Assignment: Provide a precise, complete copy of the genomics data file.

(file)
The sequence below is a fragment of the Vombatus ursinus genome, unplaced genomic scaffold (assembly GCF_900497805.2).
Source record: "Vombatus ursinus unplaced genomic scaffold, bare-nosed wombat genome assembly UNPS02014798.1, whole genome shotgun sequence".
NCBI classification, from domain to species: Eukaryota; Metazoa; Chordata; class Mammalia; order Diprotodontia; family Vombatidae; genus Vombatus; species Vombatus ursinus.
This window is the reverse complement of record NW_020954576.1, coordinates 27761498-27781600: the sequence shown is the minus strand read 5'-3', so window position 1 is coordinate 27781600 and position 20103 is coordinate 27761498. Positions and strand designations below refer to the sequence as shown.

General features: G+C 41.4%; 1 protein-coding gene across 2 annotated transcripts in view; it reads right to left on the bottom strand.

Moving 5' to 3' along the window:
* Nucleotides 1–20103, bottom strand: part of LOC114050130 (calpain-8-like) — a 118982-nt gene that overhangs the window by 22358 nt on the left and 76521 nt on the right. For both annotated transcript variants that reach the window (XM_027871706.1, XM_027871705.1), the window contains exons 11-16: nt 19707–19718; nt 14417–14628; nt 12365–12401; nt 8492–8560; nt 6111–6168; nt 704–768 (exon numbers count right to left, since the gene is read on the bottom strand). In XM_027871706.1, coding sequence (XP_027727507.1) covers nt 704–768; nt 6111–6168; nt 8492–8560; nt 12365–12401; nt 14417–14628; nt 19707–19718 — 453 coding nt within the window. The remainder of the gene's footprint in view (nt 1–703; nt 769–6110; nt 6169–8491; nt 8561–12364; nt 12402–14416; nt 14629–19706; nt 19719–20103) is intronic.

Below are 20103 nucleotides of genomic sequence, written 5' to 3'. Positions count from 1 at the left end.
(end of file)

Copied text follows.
The sequence below is a fragment of the Vombatus ursinus genome, unplaced genomic scaffold (assembly GCF_900497805.2).
Source record: "Vombatus ursinus unplaced genomic scaffold, bare-nosed wombat genome assembly UNPS02014798.1, whole genome shotgun sequence".
NCBI classification, from domain to species: Eukaryota; Metazoa; Chordata; class Mammalia; order Diprotodontia; family Vombatidae; genus Vombatus; species Vombatus ursinus.
This window is the reverse complement of record NW_020954576.1, coordinates 27761498-27781600: the sequence shown is the minus strand read 5'-3', so window position 1 is coordinate 27781600 and position 20103 is coordinate 27761498. Positions and strand designations below refer to the sequence as shown.

General features: G+C 41.4%; 1 protein-coding gene across 2 annotated transcripts in view; it reads right to left on the bottom strand.

Moving 5' to 3' along the window:
* Nucleotides 1–20103, bottom strand: part of LOC114050130 (calpain-8-like) — a 118982-nt gene that overhangs the window by 22358 nt on the left and 76521 nt on the right. For both annotated transcript variants that reach the window (XM_027871706.1, XM_027871705.1), the window contains exons 11-16: nt 19707–19718; nt 14417–14628; nt 12365–12401; nt 8492–8560; nt 6111–6168; nt 704–768 (exon numbers count right to left, since the gene is read on the bottom strand). In XM_027871706.1, coding sequence (XP_027727507.1) covers nt 704–768; nt 6111–6168; nt 8492–8560; nt 12365–12401; nt 14417–14628; nt 19707–19718 — 453 coding nt within the window. The remainder of the gene's footprint in view (nt 1–703; nt 769–6110; nt 6169–8491; nt 8561–12364; nt 12402–14416; nt 14629–19706; nt 19719–20103) is intronic.

Below are 20103 nucleotides of genomic sequence, written 5' to 3'. Positions count from 1 at the left end.